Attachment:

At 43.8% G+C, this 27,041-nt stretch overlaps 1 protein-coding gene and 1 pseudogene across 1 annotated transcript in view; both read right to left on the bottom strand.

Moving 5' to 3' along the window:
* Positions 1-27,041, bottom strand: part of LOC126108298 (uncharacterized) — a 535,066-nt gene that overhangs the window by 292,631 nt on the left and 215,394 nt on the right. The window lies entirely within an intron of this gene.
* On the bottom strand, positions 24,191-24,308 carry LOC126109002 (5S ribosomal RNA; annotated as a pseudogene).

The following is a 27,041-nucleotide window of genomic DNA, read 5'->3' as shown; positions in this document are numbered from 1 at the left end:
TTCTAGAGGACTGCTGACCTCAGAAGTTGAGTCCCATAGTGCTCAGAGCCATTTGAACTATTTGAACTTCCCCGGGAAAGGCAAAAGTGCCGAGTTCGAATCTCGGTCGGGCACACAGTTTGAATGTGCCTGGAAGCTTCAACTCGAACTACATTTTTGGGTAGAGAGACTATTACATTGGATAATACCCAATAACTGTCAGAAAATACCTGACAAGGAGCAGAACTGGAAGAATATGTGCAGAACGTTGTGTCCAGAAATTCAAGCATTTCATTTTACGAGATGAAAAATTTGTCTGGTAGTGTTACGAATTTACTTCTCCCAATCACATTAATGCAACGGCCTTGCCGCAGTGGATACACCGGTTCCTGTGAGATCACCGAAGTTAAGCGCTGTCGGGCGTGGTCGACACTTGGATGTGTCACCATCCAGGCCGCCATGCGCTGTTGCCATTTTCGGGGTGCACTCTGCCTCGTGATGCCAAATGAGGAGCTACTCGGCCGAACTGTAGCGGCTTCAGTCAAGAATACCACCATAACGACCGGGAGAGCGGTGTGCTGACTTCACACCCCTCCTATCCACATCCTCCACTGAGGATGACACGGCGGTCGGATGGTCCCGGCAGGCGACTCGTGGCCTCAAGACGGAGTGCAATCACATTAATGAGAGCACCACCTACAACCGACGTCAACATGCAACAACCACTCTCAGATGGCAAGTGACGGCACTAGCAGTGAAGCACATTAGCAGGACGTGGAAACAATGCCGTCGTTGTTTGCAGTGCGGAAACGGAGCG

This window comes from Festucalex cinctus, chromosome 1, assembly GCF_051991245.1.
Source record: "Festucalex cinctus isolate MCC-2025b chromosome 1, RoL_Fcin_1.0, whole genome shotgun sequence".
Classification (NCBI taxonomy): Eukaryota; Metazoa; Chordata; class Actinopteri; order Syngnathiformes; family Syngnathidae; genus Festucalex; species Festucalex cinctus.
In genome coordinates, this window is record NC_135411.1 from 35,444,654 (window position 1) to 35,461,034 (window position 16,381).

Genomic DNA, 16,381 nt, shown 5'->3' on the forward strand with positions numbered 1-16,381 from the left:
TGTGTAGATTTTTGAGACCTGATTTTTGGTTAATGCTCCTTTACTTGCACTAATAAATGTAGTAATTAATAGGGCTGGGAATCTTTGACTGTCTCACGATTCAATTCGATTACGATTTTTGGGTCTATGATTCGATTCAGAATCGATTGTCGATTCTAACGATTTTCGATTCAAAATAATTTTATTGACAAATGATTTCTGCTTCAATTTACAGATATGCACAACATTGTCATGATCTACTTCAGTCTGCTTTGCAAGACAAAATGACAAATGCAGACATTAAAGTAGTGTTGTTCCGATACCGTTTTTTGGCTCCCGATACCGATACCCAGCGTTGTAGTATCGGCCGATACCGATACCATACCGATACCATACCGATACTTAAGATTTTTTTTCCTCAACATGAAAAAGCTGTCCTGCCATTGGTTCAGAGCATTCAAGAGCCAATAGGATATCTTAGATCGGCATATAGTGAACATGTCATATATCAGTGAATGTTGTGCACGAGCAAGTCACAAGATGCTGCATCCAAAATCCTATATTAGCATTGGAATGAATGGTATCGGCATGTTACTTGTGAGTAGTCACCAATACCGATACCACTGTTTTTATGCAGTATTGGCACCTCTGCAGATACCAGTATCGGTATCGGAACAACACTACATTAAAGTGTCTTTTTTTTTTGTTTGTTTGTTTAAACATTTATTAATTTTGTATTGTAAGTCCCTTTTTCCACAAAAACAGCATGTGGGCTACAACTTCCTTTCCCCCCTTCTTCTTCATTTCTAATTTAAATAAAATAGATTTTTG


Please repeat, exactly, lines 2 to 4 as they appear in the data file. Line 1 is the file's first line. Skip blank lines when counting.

Moving 5' to 3' along the window:
* Positions 1-27,041, bottom strand: part of LOC126108298 (uncharacterized) — a 535,066-nt gene that overhangs the window by 292,631 nt on the left and 215,394 nt on the right. The window lies entirely within an intron of this gene.
* On the bottom strand, positions 24,191-24,308 carry LOC126109002 (5S ribosomal RNA; annotated as a pseudogene).